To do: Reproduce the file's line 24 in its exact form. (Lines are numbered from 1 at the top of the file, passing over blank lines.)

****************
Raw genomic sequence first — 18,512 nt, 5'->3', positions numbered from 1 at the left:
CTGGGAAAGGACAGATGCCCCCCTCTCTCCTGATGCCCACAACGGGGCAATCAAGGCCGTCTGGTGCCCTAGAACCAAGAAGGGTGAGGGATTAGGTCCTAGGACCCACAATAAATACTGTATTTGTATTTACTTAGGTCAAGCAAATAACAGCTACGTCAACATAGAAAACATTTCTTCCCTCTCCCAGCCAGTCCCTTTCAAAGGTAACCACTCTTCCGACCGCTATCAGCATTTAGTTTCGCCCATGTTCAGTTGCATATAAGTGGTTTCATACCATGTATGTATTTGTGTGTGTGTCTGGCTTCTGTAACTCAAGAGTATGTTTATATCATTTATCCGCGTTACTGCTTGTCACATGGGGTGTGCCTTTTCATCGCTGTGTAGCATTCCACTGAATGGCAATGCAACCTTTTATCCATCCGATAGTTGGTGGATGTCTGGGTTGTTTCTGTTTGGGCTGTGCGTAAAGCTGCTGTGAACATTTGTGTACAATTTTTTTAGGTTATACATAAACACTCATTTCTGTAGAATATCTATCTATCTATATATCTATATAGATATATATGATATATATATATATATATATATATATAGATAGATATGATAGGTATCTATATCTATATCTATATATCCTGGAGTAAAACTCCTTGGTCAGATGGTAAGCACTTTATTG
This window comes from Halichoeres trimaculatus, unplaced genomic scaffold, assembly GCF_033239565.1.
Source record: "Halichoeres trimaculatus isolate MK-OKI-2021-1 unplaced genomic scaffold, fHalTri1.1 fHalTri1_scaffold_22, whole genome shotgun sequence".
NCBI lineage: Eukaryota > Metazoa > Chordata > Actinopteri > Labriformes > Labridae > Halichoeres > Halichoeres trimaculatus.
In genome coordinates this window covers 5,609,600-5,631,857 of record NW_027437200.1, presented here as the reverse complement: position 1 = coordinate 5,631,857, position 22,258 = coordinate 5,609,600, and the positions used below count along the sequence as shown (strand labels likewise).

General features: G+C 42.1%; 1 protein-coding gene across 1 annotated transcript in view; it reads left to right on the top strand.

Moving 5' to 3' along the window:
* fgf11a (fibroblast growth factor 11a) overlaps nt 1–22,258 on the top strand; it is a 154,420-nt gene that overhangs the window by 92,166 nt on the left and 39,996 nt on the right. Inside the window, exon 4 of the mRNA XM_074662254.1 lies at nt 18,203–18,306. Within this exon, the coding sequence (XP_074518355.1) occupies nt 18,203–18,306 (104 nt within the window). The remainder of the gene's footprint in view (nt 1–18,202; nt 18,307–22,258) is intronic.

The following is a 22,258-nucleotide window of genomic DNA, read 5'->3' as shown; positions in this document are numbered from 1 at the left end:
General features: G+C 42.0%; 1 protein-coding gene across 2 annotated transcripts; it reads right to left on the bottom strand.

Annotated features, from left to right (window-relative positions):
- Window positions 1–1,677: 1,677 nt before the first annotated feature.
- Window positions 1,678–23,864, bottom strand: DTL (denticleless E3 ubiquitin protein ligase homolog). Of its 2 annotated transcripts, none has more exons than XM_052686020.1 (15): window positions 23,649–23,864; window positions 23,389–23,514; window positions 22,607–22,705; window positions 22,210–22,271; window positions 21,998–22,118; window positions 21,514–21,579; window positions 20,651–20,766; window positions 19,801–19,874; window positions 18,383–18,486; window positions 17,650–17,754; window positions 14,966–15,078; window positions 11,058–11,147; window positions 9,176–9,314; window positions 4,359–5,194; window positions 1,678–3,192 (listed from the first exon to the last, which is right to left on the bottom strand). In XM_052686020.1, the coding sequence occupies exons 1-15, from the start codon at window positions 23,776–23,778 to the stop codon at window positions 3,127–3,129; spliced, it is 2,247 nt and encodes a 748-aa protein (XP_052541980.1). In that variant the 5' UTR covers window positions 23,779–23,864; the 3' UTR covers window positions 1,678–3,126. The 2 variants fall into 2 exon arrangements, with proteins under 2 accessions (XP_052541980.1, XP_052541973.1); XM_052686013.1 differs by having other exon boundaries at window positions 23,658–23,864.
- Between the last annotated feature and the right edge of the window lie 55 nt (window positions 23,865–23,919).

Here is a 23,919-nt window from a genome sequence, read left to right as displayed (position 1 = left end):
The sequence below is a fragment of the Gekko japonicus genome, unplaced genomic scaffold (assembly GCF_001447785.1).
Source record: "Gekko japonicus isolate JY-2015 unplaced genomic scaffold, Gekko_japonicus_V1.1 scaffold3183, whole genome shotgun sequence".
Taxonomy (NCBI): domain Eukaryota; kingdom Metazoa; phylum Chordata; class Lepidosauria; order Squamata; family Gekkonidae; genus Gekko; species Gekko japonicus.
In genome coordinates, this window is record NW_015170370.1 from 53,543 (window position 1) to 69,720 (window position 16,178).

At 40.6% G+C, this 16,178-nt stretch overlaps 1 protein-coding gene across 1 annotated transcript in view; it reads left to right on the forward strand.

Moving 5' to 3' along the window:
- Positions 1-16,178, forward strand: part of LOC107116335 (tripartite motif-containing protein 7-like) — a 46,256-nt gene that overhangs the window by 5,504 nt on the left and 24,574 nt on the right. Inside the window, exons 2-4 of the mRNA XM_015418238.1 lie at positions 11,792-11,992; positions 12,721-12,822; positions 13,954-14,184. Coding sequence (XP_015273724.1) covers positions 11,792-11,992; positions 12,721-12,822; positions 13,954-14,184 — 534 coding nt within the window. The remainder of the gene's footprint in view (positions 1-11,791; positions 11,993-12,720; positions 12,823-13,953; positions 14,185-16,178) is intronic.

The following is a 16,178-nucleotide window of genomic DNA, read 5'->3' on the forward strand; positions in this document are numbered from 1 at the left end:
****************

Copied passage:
The following is a 16,178-nucleotide window of genomic DNA, read 5'->3' on the forward strand; positions in this document are numbered from 1 at the left end: